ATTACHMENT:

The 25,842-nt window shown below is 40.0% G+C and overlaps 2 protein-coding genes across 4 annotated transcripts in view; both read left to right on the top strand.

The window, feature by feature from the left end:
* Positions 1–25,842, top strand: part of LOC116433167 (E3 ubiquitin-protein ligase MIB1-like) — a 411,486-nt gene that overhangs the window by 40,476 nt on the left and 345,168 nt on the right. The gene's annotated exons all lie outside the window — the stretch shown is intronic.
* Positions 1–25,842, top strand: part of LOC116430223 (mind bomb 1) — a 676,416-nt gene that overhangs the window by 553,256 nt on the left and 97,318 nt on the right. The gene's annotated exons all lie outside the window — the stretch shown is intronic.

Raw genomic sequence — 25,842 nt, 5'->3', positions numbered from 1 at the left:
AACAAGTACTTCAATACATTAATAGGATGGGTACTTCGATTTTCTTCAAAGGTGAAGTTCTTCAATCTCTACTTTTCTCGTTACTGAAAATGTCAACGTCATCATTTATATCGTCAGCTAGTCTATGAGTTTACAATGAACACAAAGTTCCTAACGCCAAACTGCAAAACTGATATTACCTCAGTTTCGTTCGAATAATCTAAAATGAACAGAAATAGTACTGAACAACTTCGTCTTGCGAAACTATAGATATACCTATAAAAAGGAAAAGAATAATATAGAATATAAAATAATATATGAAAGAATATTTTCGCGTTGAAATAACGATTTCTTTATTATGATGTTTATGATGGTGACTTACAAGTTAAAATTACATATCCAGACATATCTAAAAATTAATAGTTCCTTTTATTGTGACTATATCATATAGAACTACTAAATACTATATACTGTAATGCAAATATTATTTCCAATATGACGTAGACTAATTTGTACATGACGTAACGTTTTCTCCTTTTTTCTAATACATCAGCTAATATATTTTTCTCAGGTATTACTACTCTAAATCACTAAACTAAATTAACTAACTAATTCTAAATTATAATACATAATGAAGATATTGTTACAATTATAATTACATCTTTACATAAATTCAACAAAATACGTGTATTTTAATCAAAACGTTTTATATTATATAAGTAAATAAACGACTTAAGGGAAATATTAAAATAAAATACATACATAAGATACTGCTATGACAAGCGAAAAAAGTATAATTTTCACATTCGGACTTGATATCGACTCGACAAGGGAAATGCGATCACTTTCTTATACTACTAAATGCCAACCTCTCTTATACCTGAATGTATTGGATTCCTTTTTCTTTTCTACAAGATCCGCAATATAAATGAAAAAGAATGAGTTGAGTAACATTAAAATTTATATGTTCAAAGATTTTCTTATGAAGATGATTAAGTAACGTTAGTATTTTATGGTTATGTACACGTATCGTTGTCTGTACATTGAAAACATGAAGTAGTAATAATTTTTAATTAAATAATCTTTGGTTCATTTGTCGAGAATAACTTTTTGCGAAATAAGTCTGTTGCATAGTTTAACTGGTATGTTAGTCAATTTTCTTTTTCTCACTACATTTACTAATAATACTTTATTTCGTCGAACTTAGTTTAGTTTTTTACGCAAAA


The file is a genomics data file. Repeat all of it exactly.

The 25,842-nt window shown below is 40.0% G+C and overlaps 2 protein-coding genes across 4 annotated transcripts in view; both read left to right on the top strand.

The window, feature by feature from the left end:
* Positions 1–25,842, top strand: part of LOC116433167 (E3 ubiquitin-protein ligase MIB1-like) — a 411,486-nt gene that overhangs the window by 40,476 nt on the left and 345,168 nt on the right. The gene's annotated exons all lie outside the window — the stretch shown is intronic.
* Positions 1–25,842, top strand: part of LOC116430223 (mind bomb 1) — a 676,416-nt gene that overhangs the window by 553,256 nt on the left and 97,318 nt on the right. The gene's annotated exons all lie outside the window — the stretch shown is intronic.

Raw genomic sequence — 25,842 nt, 5'->3', positions numbered from 1 at the left:
AACAAGTACTTCAATACATTAATAGGATGGGTACTTCGATTTTCTTCAAAGGTGAAGTTCTTCAATCTCTACTTTTCTCGTTACTGAAAATGTCAACGTCATCATTTATATCGTCAGCTAGTCTATGAGTTTACAATGAACACAAAGTTCCTAACGCCAAACTGCAAAACTGATATTACCTCAGTTTCGTTCGAATAATCTAAAATGAACAGAAATAGTACTGAACAACTTCGTCTTGCGAAACTATAGATATACCTATAAAAAGGAAAAGAATAATATAGAATATAAAATAATATATGAAAGAATATTTTCGCGTTGAAATAACGATTTCTTTATTATGATGTTTATGATGGTGACTTACAAGTTAAAATTACATATCCAGACATATCTAAAAATTAATAGTTCCTTTTATTGTGACTATATCATATAGAACTACTAAATACTATATACTGTAATGCAAATATTATTTCCAATATGACGTAGACTAATTTGTACATGACGTAACGTTTTCTCCTTTTTTCTAATACATCAGCTAATATATTTTTCTCAGGTATTACTACTCTAAATCACTAAACTAAATTAACTAACTAATTCTAAATTATAATACATAATGAAGATATTGTTACAATTATAATTACATCTTTACATAAATTCAACAAAATACGTGTATTTTAATCAAAACGTTTTATATTATATAAGTAAATAAACGACTTAAGGGAAATATTAAAATAAAATACATACATAAGATACTGCTATGACAAGCGAAAAAAGTATAATTTTCACATTCGGACTTGATATCGACTCGACAAGGGAAATGCGATCACTTTCTTATACTACTAAATGCCAACCTCTCTTATACCTGAATGTATTGGATTCCTTTTTCTTTTCTACAAGATCCGCAATATAAATGAAAAAGAATGAGTTGAGTAACATTAAAATTTATATGTTCAAAGATTTTCTTATGAAGATGATTAAGTAACGTTAGTATTTTATGGTTATGTACACGTATCGTTGTCTGTACATTGAAAACATGAAGTAGTAATAATTTTTAATTAAATAATCTTTGGTTCATTTGTCGAGAATAACTTTTTGCGAAATAAGTCTGTTGCATAGTTTAACTGGTATGTTAGTCAATTTTCTTTTTCTCACTACATTTACTAATAATACTTTATTTCGTCGAACTTAGTTTAGTTTTTTACGCAAAA